Worst of all, though, was the economy, A recession, caused by economic complications from the end of the Cold War, the savings and loans crisis, and the long-term effects on 1987's stock market crash, started in late 1990. It continued for the next two years, and unemployment, only a bit above a very acceptable 5% when he entered office, rose to 7.8% just months before election day. In less than a year in a half, his record approval rating plummeted to around 30%. His own party wasn't very fond of him by this point, and he had to deal with a nomination challenge from columnist Pat Buchanan; Bush managed to win the party ticket, but it was clear that the Republican Party was not as enthusiastic for him as they were for Reagan. Additionally, most people usually agree that the Bush reelection campaign wasn't very good, and on the campaign trail he seemed tired and unmotivated. Given his poor camera image and the weak economy, it wasn't a surprise when Bush lost the 1992 election to the charismatic and media-friendly Arkansas governor Bill Clinton. Clinton was part of a group of moderate baby-boomer Democrats who helped move the party to the center after the conservative renaissance under Reagan. It also helped that a third party candidate, Ross Perot, took nearly 19% of the popular vote, including many GOP votes. The very divisive NAFTA (North American Free Trade Agreement) was signed by Bush in 1992, but it was passed through Congress after he left office.

Bush has received a much higher retrospective rating in public opinion polls (as is common with most former presidents), however, and has even teamed up with Bill Clinton (with whom he is now very good friends) for several charitable projects such as providing relief for the victims of the 2005 tsunami in Asia and other natural disasters. His wife Barbara was often parodied for her white hair, which made her look older than her husband. She was a distant relative of another president, Franklin Pierce, making their son a relative of two presidents. Having currently been married for over 67 years, they are the longest-married presidential couple in American history. Bush's health has been pretty shaky in recent years; he's currently using a wheelchair, and he keeps going in and out of hospitals. Doesn't stop him from going skydiving, though.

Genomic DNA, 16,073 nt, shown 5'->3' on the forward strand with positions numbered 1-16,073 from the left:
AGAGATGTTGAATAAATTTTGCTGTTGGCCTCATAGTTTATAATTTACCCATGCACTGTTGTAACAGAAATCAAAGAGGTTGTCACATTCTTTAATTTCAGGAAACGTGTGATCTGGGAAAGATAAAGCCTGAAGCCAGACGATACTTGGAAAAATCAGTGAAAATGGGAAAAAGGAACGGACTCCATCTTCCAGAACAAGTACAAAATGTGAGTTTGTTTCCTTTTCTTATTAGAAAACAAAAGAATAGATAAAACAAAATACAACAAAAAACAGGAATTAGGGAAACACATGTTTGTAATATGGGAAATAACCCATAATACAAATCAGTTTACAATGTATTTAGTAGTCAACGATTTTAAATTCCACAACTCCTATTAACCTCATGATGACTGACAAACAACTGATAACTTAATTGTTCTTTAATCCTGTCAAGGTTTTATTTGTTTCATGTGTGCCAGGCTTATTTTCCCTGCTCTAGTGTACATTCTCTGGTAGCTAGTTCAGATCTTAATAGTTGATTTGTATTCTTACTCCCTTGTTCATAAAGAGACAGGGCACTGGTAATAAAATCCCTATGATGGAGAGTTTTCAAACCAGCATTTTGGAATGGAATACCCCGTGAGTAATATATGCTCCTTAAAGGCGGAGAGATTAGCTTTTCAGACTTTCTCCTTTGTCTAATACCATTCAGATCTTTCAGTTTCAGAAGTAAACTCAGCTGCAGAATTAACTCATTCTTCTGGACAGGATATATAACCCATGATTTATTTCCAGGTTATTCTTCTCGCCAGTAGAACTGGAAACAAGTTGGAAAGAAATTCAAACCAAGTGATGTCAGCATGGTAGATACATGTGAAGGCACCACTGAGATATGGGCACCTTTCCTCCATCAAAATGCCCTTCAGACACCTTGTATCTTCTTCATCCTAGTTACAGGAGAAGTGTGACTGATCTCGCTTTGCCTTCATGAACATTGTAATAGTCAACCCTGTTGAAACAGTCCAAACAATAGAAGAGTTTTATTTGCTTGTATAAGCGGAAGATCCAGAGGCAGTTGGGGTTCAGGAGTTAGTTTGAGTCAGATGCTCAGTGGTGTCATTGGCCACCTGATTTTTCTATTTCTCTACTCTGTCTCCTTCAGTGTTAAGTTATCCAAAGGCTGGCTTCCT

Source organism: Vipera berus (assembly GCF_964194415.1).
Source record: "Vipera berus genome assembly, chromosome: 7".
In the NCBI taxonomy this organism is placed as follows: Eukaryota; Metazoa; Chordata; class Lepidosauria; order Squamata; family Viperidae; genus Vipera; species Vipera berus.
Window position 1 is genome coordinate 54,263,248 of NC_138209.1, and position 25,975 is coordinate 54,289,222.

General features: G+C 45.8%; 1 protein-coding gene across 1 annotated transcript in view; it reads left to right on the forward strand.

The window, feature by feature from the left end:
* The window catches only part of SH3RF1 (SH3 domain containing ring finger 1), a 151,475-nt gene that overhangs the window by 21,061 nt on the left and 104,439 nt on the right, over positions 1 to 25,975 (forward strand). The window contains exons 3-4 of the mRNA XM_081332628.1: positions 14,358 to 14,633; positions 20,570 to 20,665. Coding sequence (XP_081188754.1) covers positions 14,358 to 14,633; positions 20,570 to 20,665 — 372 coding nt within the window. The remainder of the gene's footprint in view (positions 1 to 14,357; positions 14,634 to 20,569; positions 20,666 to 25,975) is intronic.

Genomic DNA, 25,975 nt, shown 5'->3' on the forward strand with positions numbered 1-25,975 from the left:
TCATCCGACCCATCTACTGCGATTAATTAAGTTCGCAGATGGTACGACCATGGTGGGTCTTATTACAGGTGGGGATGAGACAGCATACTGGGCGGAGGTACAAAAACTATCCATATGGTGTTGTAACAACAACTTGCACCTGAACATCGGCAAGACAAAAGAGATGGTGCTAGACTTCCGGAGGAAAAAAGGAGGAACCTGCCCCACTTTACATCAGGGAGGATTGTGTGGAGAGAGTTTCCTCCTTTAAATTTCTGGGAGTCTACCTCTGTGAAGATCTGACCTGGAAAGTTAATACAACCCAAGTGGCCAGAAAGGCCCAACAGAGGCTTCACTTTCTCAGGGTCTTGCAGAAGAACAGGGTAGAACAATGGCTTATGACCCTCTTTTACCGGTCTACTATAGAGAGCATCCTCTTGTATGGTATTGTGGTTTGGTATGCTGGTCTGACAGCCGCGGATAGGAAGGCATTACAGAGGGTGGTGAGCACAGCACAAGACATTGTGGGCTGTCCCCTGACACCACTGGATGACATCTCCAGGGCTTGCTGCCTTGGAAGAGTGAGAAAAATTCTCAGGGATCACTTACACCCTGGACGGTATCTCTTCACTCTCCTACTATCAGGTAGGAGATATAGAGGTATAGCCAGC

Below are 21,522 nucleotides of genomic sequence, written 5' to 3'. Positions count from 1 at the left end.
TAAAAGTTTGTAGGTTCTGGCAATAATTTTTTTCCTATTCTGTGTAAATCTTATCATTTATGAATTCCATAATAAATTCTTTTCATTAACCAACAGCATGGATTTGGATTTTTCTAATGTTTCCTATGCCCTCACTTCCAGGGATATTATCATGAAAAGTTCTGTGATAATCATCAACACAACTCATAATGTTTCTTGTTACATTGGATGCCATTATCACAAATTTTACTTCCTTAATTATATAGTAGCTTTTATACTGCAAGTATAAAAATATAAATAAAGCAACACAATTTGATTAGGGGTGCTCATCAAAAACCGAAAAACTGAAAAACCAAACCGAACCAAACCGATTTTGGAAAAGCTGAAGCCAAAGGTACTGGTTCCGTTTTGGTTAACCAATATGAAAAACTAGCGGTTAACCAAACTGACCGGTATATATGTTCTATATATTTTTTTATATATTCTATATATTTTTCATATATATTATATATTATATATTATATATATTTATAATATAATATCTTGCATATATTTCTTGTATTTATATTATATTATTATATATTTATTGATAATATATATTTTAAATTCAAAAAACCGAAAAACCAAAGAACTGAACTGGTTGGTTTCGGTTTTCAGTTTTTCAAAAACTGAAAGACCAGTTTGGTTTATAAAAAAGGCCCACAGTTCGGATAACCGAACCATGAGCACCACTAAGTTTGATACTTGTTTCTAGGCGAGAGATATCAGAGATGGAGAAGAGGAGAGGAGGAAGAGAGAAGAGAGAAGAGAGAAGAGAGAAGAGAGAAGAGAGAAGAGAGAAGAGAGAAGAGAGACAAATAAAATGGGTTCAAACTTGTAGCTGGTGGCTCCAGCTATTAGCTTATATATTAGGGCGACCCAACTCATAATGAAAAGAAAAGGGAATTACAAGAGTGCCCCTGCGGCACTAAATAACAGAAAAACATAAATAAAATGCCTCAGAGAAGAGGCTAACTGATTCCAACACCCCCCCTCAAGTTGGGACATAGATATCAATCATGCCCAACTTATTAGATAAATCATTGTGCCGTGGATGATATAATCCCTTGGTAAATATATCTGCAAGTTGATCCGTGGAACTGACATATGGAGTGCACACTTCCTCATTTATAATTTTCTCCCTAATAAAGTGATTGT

He was the first sitting Vice President to win election to the presidency since Martin Van Buren, 152 years earlier. Coincidentally, he also followed a popular two-term president and lost reelection due to a weak economy.


The thousand tropes of light:

  • Aluminum Christmas Trees: In The Simpsons episode "Two Bad Neighbors", Homer and Bart attempt to prank Bush by posing as his sons Jeb and "George Bush Jr." Simpsons creator Matt Groening has stated that when they wrote that scene, they intended it as a joke and were completely unaware that there really was a George Bush Jr.
  • Arch-Enemy: Saddam Hussein. Inherited by his son George.
  • Attack of the Political Ad: Two words: Willie Horton.
  • Badass Decay: As described in The Other Wiki, throughout 1992 the popular image of Bush went from "conquering hero" to "politician befuddled by economic matters".
  • Beam Me Up, Scotty!: A 1992 New York Times article famously portrayed Bush as being amazed by a common supermarket scanner, which helped to paint him as an elitist who was out of touch with everyday American life. In reality, the scanner that Bush was so impressed with was an advanced prototype that could weigh groceries and decipher mangled and torn bar codes. It was later discovered that the writer of the infamous article wasn't even present at the convention where Bush was shown the scanner in question.
    • In a 1987 speech, Bush is claimed to have said, "No, I don't know that atheists should be regarded as citizens, nor should they be regarded as patriotic. This is one nation under God.… I support the separation of church and state. I'm just not very high on atheists." However, the only source of publicity for this remark is from an atheist advocate, none of the major media outlets covering the speech reported or replicated it.
  • Buffy Speak: Before there was Buffy, there was Bushspeak. The term "Bushism" was originally coined to describe these kinds of statements from Bush Sr, before becoming more associated with George W. Bush.
    • "Look, how was the actual deployment thing?"- to astronauts aboard the space shuttle Atlantis, May 9, 1989.
    • "Murder, that kind of thing, and I feel a little, I will say, uncomfortable with the elevation of the religion thing."- Meet the Press, September 16, 1984.
    • "You know, the civil disobedience thing."
    • "I've never felt stronger politically in my life. It's hard to tell, but I just can't accept the tarnished-image thing." (on the effects of the Iran-Contra scandal.)
    • "The drought thing."